The Art of Problem Solving in Organic Chemistry
Teaches organic chemists structured and logical techniques to solve reaction problems and uses a unique, systematic approach.
Stresses the logic and strategy of mechanistic problem solving -- a key piece of success for organic chemistry, beyond just specific reactions and facts
Has a conversational tone and acts as a readable and approachable workbook allowing reader involvement instead of simply straightforward text
Uses 60 solved and worked-through problems and reaction schemes for students to practice with, along with updated organic reactions and illustrated examples
Includes website with supplementary material for chapters and problems: Miguel Alonso is a Professor of Organic and Ecological Chemistry at the Universidad de Los Andes in Venezuela. With over forty years of teaching experience, he has also led courses on these topics in the US, Europe, and Latin America. His previous research interest includes the theory and application of metal carbenoids in cyclopropanes and heterocycles, and currently, focuses on chemical ecology of tropical mountain ecosystems. Among his publications, Dr. Alonso has over 90 research articles, 5 book chapters, and 4 books including the first edition of The Art of Problem Solving in Organic Chemistry , published by Wiley.
The Art of Problem Solving in Organic Chemistry
The book you just opened is an entirely rewritten second edition of the homonymous title, published by Wiley Interscience years ago. Growing on the success of the first edition, a set of three chapters describing time-proven techniques of problem solving and organic chemistry concepts is compounded with a new collection of 60 solved advanced-level problems of organic reaction mechanism extracted from groundbreaking research.
Proposing hypothetical solutions and contrasting them against chemical soundness and experimental evidence constitute the fundamental line of reasoning. Perhaps there is no better way to get to the bottom of things organic and extract a most rewarding learning experience. This would not have been possible without first describing a set of concepts and strategies, old and new, of problem-solving analysis applied to organic reactions. Several examples and embedded problems dot these introductory chapters in the belief that Seneca's words were absolutely right: " Teaching by precept is a long road, but short and beneficial is the way of the example " (Epistulae, 6, 5).
As there seems to be no end to what organic chemistry and reaction mechanism can expand and achieve, a web page has been created to lodge a large and growing body of supplementary material associated with chapter and problem discussions: better illustrate the purpose behind this brief introduction, let me take you to the following setting. Imagine, for a moment, that you are sitting at one of those multiple-choice tests wondering where to jot your tick mark. The question might be this one: Equimolar amounts of toluene and hydrogen bromide yield a C7H7Br product with the aid of aluminum tribromide. Which is the reaction involved? Your choices are: A – Nucleophilic aromatic substitution; B – Addition; C – Rearrangement; D – Addition–elimination; E – Electrophilic aromatic substitution; F – Elimination; G – Substitution.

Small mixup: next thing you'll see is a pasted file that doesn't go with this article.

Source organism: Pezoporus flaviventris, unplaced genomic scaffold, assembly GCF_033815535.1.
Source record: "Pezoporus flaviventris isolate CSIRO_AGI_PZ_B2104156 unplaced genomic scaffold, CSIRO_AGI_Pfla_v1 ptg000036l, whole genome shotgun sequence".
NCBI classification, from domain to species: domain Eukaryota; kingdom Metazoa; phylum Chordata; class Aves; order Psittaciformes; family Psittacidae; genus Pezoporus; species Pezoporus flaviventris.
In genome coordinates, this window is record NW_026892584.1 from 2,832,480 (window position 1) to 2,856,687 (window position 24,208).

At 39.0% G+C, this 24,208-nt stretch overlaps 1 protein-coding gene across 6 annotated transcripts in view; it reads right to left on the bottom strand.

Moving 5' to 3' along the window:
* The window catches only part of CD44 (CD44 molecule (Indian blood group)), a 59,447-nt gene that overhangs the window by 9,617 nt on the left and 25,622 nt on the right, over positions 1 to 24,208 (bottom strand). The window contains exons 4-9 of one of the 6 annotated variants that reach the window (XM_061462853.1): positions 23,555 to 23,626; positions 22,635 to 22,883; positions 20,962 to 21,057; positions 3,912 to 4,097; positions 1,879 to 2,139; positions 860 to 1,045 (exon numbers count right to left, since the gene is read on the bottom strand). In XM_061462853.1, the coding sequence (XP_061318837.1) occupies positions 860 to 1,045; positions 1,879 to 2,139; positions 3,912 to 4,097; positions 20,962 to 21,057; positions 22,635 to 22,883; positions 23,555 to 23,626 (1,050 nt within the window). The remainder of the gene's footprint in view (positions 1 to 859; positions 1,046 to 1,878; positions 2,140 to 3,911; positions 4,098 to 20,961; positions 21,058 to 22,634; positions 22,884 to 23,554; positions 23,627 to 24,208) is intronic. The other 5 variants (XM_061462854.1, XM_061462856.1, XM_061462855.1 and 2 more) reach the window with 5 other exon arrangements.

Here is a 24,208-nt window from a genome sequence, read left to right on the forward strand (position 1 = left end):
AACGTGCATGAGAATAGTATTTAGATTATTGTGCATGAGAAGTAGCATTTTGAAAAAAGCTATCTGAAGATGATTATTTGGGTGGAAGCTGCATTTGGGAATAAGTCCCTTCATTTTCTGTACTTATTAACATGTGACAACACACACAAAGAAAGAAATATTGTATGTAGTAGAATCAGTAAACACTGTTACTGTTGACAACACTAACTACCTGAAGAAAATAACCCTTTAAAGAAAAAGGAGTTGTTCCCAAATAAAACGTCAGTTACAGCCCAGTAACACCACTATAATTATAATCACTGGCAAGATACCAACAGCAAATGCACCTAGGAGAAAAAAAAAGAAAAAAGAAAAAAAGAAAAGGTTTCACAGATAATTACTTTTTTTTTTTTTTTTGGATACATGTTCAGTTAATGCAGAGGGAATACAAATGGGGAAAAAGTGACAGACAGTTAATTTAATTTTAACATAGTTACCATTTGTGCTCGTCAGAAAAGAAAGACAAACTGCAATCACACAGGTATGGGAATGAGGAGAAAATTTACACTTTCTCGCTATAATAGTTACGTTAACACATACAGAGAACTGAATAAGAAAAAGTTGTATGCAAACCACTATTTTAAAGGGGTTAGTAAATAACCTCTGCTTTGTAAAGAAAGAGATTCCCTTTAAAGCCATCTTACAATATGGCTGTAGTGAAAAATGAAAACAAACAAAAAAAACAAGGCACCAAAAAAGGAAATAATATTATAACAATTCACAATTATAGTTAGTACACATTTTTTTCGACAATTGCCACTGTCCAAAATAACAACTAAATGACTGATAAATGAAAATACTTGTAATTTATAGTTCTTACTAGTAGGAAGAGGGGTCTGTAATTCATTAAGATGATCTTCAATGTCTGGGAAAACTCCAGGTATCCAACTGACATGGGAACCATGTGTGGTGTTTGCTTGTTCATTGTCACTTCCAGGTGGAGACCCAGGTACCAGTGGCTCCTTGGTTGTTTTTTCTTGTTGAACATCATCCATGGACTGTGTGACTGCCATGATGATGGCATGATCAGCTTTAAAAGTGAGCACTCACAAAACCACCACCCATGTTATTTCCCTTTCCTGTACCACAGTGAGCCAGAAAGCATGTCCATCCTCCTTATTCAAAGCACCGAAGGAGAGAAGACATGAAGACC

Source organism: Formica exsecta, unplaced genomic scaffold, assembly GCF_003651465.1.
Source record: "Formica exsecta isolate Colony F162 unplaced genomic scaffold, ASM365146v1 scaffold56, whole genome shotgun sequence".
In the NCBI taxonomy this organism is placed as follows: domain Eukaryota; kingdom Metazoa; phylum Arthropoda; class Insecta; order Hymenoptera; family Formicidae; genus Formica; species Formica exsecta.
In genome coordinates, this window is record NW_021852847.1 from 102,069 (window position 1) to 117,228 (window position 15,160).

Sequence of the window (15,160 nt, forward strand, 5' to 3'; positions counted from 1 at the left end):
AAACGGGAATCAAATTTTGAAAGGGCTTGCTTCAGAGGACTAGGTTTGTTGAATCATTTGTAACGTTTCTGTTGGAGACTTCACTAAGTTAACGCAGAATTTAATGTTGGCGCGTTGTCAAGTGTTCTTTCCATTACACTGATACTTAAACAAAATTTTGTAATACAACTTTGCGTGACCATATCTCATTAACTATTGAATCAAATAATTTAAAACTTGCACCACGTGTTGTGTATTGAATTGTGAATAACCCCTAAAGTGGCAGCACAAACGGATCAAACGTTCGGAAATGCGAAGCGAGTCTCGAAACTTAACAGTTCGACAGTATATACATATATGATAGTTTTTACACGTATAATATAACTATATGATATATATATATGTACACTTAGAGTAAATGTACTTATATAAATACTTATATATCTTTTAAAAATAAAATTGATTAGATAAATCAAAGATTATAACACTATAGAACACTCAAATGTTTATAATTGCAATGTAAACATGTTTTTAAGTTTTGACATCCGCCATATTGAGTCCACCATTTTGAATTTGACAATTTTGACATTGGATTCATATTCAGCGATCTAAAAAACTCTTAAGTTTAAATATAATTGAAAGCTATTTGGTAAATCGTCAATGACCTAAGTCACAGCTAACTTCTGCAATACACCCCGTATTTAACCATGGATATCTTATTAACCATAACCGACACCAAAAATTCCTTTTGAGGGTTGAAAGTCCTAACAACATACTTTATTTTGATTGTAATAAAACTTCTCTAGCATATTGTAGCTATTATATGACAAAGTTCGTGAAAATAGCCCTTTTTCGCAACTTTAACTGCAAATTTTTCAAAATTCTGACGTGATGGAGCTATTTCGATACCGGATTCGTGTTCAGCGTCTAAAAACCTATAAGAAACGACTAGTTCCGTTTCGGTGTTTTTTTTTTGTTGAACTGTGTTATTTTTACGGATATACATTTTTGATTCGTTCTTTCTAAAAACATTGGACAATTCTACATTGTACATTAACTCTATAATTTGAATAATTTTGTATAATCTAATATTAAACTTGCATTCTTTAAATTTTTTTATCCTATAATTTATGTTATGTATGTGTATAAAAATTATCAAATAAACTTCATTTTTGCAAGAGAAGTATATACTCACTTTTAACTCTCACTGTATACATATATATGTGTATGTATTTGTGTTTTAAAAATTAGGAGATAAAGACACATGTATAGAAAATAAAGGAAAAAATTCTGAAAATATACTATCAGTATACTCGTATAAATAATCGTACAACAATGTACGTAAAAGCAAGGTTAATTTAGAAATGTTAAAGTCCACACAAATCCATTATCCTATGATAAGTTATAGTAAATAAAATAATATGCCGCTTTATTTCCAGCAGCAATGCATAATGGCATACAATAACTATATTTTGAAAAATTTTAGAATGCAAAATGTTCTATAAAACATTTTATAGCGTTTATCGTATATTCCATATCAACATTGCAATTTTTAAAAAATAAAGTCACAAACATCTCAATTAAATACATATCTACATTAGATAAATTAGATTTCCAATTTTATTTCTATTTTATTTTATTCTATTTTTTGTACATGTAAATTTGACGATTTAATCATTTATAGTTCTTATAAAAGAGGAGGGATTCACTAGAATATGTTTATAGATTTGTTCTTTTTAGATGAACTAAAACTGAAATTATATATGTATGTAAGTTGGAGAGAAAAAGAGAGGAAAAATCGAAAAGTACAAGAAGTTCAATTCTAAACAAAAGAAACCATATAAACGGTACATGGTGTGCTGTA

Your answer is likely to be ciphered in the very large storage of memorized information etched somewhere in your gray matter during class or reading and deposited effectively and recoverably in your brain. Then, you plunge head on into this ocean of memorized data to identify that tiny and highly specific string, match it with a particular preselected choice in your test and finally tick that box hoping for the best.
In this sort of test, thinking as far as reasoning proper is not there but at a very rudimentary level. You may have selected choice E as a topical answer. However, if you stop and think rather than match memories, you will soon discover a high degree of ambiguity in some of the choices: electrophilic aromatic substitution involves answers D and G, as well as bits of B and F, for example.
Now, change the situation a bit as you are presented with an organic reaction like that in Scheme P.1 and asked to provide a mechanistic explanation. No multiple choices or anything to tune your mind on any particular lecture; just you and a bare bones chemical transformation: a real-life situation in which researchers expected a standard O-acylation (product 2 ) but were surprised to find compound 3 coming out of the silica gel column as the only isolable material .
Your brain's attitude will undergo a virtual commotion as it deliberates in terms of intellectual logic, beginning by detecting and selecting the important issues, organizing the available data; then move on to heat up educated imagination to new highs, throw in the inevitable intuitive kink, and, oh yes, explore memory banks deep in that heavy gray mass up there in search for spectral interpretation and other reaction courses sufficiently resembling this one, if at all. Gradually a feasible mechani